February 28, 2005

BOOKS: Show Business Is Murder, Stuart M. Kaminsky, ed. (2004)

Each year, the Mystery Writers of America assemble an anthology of original stories built around a specific theme. Here's the most recent entry in their series, a collection of stories about show biz and crime.The quality is very high; there's nothing that's flat-out awful, and a lot that's very good.

I was a bit surprised at how many of the stories dealt with the Hollywood Blacklist. I probably shouldn't have been; emotions still run high about that ugly time, and there are certainly enough motives for various crimes to be found in those events. Best of that group is Steve Hockensmith's remarkable "Fred Menace, Commie for Hire," which does what I'd have thought impossible: It's a comic Blacklist tale, a magnificent hard-boiled parody in which the hero -- a Communist private eye -- comments on his own Bogie-esque attitude:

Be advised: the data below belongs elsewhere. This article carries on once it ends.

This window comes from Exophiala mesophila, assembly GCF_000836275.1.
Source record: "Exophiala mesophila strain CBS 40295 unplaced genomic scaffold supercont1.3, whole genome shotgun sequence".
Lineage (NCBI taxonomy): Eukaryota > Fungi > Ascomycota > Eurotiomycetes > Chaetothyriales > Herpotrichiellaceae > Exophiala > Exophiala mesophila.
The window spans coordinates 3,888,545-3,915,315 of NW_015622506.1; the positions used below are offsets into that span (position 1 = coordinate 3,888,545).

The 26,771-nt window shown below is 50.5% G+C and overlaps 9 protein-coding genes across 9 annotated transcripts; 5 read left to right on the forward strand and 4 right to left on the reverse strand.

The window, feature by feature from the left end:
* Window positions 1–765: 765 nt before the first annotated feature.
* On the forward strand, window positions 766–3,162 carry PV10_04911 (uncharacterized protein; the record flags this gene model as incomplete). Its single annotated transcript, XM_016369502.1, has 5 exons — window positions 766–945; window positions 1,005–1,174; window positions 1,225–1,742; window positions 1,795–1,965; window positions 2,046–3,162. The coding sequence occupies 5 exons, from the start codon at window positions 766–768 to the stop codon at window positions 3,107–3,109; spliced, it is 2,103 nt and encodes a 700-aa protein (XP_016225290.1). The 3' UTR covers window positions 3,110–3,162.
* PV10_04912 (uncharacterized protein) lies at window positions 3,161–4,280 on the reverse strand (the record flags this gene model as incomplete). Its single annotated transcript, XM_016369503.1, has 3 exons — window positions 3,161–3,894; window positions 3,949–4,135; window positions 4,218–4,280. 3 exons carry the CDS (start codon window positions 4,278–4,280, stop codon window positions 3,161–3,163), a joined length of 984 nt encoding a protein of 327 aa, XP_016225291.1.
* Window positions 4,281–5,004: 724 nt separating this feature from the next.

I instantly regretted it. Cynicism is a decadent pose, a facade of apathetic ennui that's antithetical to the committed idealism of the true internationalist. But when you're a private eye, it sort of gets to be a habit.

Other highlights include Elaine Viets' "Blonde Moment," in which a TV anchor's scheming goes badly awry; Libby Fischer Hellman's "A Berlin Story," set (mostly) between the wars; and Robert Lopresti's "On the Bubble," about a TV action star fearing the cancellation of his show. Shelley Freydont's "The Dying Artist" has a too-obvious ending, but it does a fine job of establishing its creepy mood.

Fine collection, and highly recommended.

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